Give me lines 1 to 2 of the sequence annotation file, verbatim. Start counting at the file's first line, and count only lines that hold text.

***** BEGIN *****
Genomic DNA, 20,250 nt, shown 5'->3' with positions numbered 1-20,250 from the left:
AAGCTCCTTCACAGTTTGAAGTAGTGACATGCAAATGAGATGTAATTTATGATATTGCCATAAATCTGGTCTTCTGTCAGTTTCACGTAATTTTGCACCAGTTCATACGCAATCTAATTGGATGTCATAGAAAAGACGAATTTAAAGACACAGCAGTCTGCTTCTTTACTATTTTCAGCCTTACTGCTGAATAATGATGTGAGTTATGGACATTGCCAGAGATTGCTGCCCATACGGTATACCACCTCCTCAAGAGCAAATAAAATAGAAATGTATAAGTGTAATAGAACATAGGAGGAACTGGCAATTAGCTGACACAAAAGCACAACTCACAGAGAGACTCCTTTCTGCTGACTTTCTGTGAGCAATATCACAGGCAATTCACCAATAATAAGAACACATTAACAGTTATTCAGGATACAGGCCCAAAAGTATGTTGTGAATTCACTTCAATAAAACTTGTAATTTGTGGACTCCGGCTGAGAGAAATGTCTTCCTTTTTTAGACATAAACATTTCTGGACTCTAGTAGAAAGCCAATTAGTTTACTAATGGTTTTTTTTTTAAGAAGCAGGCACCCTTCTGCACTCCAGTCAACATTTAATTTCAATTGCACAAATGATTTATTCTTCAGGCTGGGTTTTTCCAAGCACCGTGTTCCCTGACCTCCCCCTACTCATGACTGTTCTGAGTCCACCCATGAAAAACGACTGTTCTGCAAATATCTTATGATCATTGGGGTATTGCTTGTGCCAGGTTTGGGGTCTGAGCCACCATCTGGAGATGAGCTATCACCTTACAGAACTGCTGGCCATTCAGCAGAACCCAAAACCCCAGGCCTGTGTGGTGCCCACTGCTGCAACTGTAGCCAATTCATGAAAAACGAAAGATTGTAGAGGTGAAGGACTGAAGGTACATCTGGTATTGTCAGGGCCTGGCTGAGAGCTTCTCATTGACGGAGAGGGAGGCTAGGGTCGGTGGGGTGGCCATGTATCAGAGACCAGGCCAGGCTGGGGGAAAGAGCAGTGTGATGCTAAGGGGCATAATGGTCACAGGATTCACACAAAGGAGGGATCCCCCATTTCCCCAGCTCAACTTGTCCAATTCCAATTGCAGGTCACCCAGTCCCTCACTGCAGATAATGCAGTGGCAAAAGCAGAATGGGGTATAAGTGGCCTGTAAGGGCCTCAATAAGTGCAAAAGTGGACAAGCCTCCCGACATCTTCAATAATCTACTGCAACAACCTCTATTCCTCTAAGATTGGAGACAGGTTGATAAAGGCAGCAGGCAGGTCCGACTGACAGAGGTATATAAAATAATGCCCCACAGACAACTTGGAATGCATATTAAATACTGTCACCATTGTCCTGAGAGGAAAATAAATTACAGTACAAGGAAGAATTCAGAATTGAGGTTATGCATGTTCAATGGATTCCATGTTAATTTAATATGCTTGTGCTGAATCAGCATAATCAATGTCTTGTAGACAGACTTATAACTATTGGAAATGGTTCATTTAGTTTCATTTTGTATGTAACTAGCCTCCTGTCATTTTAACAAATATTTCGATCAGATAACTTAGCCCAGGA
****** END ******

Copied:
Genomic DNA, 20,250 nt, shown 5'->3' with positions numbered 1-20,250 from the left:
AAGCTCCTTCACAGTTTGAAGTAGTGACATGCAAATGAGATGTAATTTATGATATTGCCATAAATCTGGTCTTCTGTCAGTTTCACGTAATTTTGCACCAGTTCATACGCAATCTAATTGGATGTCATAGAAAAGACGAATTTAAAGACACAGCAGTCTGCTTCTTTACTATTTTCAGCCTTACTGCTGAATAATGATGTGAGTTATGGACATTGCCAGAGATTGCTGCCCATACGGTATACCACCTCCTCAAGAGCAAATAAAATAGAAATGTATAAGTGTAATAGAACATAGGAGGAACTGGCAATTAGCTGACACAAAAGCACAACTCACAGAGAGACTCCTTTCTGCTGACTTTCTGTGAGCAATATCACAGGCAATTCACCAATAATAAGAACACATTAACAGTTATTCAGGATACAGGCCCAAAAGTATGTTGTGAATTCACTTCAATAAAACTTGTAATTTGTGGACTCCGGCTGAGAGAAATGTCTTCCTTTTTTAGACATAAACATTTCTGGACTCTAGTAGAAAGCCAATTAGTTTACTAATGGTTTTTTTTTTAAGAAGCAGGCACCCTTCTGCACTCCAGTCAACATTTAATTTCAATTGCACAAATGATTTATTCTTCAGGCTGGGTTTTTCCAAGCACCGTGTTCCCTGACCTCCCCCTACTCATGACTGTTCTGAGTCCACCCATGAAAAACGACTGTTCTGCAAATATCTTATGATCATTGGGGTATTGCTTGTGCCAGGTTTGGGGTCTGAGCCACCATCTGGAGATGAGCTATCACCTTACAGAACTGCTGGCCATTCAGCAGAACCCAAAACCCCAGGCCTGTGTGGTGCCCACTGCTGCAACTGTAGCCAATTCATGAAAAACGAAAGATTGTAGAGGTGAAGGACTGAAGGTACATCTGGTATTGTCAGGGCCTGGCTGAGAGCTTCTCATTGACGGAGAGGGAGGCTAGGGTCGGTGGGGTGGCCATGTATCAGAGACCAGGCCAGGCTGGGGGAAAGAGCAGTGTGATGCTAAGGGGCATAATGGTCACAGGATTCACACAAAGGAGGGATCCCCCATTTCCCCAGCTCAACTTGTCCAATTCCAATTGCAGGTCACCCAGTCCCTCACTGCAGATAATGCAGTGGCAAAAGCAGAATGGGGTATAAGTGGCCTGTAAGGGCCTCAATAAGTGCAAAAGTGGACAAGCCTCCCGACATCTTCAATAATCTACTGCAACAACCTCTATTCCTCTAAGATTGGAGACAGGTTGATAAAGGCAGCAGGCAGGTCCGACTGACAGAGGTATATAAAATAATGCCCCACAGACAACTTGGAATGCATATTAAATACTGTCACCATTGTCCTGAGAGGAAAATAAATTACAGTACAAGGAAGAATTCAGAATTGAGGTTATGCATGTTCAATGGATTCCATGTTAATTTAATATGCTTGTGCTGAATCAGCATAATCAATGTCTTGTAGACAGACTTATAACTATTGGAAATGGTTCATTTAGTTTCATTTTGTATGTAACTAGCCTCCTGTCATTTTAACAAATATTTCGATCAGATAACTTAGCCCAGGA